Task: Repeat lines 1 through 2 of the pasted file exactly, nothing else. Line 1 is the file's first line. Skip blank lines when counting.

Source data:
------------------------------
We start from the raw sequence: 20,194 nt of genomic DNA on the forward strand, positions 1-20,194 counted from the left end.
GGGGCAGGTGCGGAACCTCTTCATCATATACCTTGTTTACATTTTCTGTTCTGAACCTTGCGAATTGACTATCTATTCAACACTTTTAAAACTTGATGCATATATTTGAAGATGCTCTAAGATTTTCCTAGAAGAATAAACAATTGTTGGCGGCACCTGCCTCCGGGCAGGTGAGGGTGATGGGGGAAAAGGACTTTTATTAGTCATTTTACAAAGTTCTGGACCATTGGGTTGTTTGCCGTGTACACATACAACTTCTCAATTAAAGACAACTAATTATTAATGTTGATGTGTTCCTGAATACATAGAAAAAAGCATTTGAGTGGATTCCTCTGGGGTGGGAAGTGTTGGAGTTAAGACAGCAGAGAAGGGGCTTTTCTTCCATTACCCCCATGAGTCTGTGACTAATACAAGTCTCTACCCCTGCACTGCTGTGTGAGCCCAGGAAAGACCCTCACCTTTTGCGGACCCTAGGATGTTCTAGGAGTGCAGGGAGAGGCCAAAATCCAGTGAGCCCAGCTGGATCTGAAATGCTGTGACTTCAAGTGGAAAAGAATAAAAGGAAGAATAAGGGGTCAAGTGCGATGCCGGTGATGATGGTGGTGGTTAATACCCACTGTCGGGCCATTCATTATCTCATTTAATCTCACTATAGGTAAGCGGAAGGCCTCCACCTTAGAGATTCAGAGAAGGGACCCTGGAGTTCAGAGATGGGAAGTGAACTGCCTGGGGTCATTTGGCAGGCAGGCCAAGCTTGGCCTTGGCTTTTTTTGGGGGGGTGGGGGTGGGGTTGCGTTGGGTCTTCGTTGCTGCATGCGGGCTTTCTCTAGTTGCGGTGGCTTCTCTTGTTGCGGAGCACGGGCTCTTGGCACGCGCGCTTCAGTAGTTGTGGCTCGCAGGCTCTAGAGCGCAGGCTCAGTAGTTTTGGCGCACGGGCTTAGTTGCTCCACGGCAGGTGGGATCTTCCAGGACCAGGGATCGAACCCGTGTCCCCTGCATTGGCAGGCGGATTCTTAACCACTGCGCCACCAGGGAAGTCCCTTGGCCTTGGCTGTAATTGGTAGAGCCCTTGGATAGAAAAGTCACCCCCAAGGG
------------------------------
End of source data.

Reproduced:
We start from the raw sequence: 20,194 nt of genomic DNA on the forward strand, positions 1-20,194 counted from the left end.
GGGGCAGGTGCGGAACCTCTTCATCATATACCTTGTTTACATTTTCTGTTCTGAACCTTGCGAATTGACTATCTATTCAACACTTTTAAAACTTGATGCATATATTTGAAGATGCTCTAAGATTTTCCTAGAAGAATAAACAATTGTTGGCGGCACCTGCCTCCGGGCAGGTGAGGGTGATGGGGGAAAAGGACTTTTATTAGTCATTTTACAAAGTTCTGGACCATTGGGTTGTTTGCCGTGTACACATACAACTTCTCAATTAAAGACAACTAATTATTAATGTTGATGTGTTCCTGAATACATAGAAAAAAGCATTTGAGTGGATTCCTCTGGGGTGGGAAGTGTTGGAGTTAAGACAGCAGAGAAGGGGCTTTTCTTCCATTACCCCCATGAGTCTGTGACTAATACAAGTCTCTACCCCTGCACTGCTGTGTGAGCCCAGGAAAGACCCTCACCTTTTGCGGACCCTAGGATGTTCTAGGAGTGCAGGGAGAGGCCAAAATCCAGTGAGCCCAGCTGGATCTGAAATGCTGTGACTTCAAGTGGAAAAGAATAAAAGGAAGAATAAGGGGTCAAGTGCGATGCCGGTGATGATGGTGGTGGTTAATACCCACTGTCGGGCCATTCATTATCTCATTTAATCTCACTATAGGTAAGCGGAAGGCCTCCACCTTAGAGATTCAGAGAAGGGACCCTGGAGTTCAGAGATGGGAAGTGAACTGCCTGGGGTCATTTGGCAGGCAGGCCAAGCTTGGCCTTGGCTTTTTTTGGGGGGGTGGGGGTGGGGTTGCGTTGGGTCTTCGTTGCTGCATGCGGGCTTTCTCTAGTTGCGGTGGCTTCTCTTGTTGCGGAGCACGGGCTCTTGGCACGCGCGCTTCAGTAGTTGTGGCTCGCAGGCTCTAGAGCGCAGGCTCAGTAGTTTTGGCGCACGGGCTTAGTTGCTCCACGGCAGGTGGGATCTTCCAGGACCAGGGATCGAACCCGTGTCCCCTGCATTGGCAGGCGGATTCTTAACCACTGCGCCACCAGGGAAGTCCCTTGGCCTTGGCTGTAATTGGTAGAGCCCTTGGATAGAAAAGTCACCCCCAAGGG